Mr. Toews comments, "This is simply a repackaged community-standards test.  'Artistic merit' is still alive and well.  This NAPBBS is very disingenuous.  Why are the Liberals willing to criminalize the advocacy of genocide without any reference to artistic merit or public good, but when it comes to the protection of children there has to be some kind of public-good safe-guard?"  He predicts the effects of this law will not be known for years while the courts thrash it out.  He is not optimistic.  "We're relying on the good faith of the courts to implement this law, but all we've seen from them is the consistent undermining of the will of Parliament."
   In announcing his changes to the Divorce Act, Mr. Cauchon made the astonishing statement that "Parents don't have rights, vis-a-vis their children, they have responsibilities."  His department calls this the "Child-Centred Family Justice Strategy" and claims it will "minimize the potentially negative effect of separation and divorce on children," "provide parents with the tools they need to
reaching parenting agreements that are in the child's best interests" and "ensure that the legal process is less adversarial; only the most difficult cases will go to court."[6]
   To these ends, the words "custody" and "access" have been eliminated, replaced
by "parenting orders."  Unified Family Courts have been expanded, and $25 million over five years in new funding to the provinces for family-counselling services has been announced.  Mr. Cauchon was embarrassed, however, when it was revealed that his department has budgeted $48 million over the same period on research, advertising and legal training for divorce lawyers on the amendments.  "This is a bonanza for the professionals," Senator Anne Cools told the National Post.
   Senator Cools is angry the recommendations of the joint Commons-Senate committee to make joint custody the norm have been ignored,[7] but University of Alberta law professor Christine Davies is pleased by the amendments.   She explains, "Once you make a dichotomy between custody and access, one person is the winner and the other the loser.  That's why people spend a great deal of money fighting over whether there will be joint custody...The name 'joint custody' is not good for children and not good for parents."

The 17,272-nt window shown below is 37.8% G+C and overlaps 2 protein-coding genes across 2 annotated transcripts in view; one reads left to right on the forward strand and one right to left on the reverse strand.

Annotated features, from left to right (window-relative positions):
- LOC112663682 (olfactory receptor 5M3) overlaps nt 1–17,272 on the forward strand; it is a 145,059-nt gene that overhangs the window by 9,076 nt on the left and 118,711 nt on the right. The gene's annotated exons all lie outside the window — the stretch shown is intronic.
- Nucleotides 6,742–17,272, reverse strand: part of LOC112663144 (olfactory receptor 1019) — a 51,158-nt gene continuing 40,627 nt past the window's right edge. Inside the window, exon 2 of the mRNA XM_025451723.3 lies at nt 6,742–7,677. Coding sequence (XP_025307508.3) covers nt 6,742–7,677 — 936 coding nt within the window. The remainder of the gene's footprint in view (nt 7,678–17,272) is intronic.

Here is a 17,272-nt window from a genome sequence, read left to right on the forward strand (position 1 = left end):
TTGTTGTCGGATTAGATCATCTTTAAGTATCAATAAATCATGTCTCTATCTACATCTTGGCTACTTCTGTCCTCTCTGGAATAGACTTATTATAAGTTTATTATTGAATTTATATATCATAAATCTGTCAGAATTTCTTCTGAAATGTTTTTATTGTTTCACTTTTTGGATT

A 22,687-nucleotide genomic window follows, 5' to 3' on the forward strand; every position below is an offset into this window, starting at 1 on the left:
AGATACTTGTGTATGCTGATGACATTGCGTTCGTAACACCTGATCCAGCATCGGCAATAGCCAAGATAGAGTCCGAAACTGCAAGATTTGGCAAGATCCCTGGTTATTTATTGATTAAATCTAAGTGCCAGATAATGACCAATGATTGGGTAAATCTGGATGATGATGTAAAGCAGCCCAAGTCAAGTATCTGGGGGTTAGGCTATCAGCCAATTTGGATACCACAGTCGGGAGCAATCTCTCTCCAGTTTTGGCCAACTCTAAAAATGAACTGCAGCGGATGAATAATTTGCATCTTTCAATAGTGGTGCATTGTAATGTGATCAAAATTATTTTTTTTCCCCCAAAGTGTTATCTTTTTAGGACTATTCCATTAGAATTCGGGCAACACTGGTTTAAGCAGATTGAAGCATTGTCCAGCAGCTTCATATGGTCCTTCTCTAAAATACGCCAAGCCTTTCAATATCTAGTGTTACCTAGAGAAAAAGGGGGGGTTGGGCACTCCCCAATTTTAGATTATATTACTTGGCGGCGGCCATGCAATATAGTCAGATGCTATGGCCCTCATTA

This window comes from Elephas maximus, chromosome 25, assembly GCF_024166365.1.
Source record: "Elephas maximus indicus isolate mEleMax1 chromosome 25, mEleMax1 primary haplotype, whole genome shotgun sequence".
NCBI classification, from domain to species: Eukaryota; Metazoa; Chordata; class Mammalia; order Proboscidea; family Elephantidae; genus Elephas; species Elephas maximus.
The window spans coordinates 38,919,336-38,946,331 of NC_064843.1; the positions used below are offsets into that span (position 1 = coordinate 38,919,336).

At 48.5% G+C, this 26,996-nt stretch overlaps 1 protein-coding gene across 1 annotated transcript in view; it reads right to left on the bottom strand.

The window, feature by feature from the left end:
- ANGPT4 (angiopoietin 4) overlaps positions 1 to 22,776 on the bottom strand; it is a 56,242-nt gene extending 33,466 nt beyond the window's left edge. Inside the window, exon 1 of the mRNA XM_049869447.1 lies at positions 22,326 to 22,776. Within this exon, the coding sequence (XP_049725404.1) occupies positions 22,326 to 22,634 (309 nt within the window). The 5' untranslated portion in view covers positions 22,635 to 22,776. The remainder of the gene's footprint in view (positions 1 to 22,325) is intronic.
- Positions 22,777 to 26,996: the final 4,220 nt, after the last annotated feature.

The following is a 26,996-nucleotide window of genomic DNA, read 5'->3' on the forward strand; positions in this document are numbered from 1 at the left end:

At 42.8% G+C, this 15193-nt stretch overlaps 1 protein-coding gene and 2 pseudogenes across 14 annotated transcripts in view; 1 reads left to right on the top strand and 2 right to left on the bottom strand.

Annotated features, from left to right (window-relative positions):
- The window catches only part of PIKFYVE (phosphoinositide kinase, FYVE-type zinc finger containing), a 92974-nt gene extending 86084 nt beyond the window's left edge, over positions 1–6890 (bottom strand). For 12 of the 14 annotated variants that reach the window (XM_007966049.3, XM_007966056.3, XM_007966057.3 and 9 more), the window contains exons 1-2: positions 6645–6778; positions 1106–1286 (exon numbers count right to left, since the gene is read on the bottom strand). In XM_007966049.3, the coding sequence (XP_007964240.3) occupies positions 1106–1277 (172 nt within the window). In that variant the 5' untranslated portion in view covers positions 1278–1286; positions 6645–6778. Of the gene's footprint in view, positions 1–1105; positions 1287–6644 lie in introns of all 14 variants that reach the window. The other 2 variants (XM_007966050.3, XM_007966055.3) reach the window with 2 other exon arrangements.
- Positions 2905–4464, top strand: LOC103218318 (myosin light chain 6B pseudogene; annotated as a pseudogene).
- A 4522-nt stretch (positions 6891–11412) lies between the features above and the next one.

Real Women's Landolt concludes that Mr. Cauchon's amendments "reflect the very liberal view coming from Quebec.  I do support compulsory mediation after divorce, but the elimination of the word 'custody' is just mindless.  The parliamentary committee said it wanted shared parenting, but the feminists screamed 'no,' so the Liberals caved in."[7]
   Mr. Toews comments, "I am very concerned that courts are now going to get into discussions of who is the better parent based on the values of social workers.   The right to custodial access should be deprived only if there is clear and cogent evidence of harm to the child."
   Mr. Cauchon claimed that 43% of Canadian marriages now end in divorce.   Mrs. Landolt disputes that figure, claiming it is based on a skewed sample.   Nevertheless, children now have no expectation of growing up with two parents in the home.  Family therapist, psychologist and Heritage Foundation analyst Patrick Fagan argues that Mr. Cauchon does not understand that "The breakup of a marriage is a grave injustice done by one party to the other.  It's probably the gravest injustice any adult will ever suffer.  Why would we want to step out of the area of justice in child custody?"[8]
   Mr. Fagan declares, "The future of Canada is its children.  And when children are rejected by either father or mother, or father and mother reject each other, the children are damaged: they can't reach their full potential.  The one family structure that doesn't reject children is the natural family of two parents living together."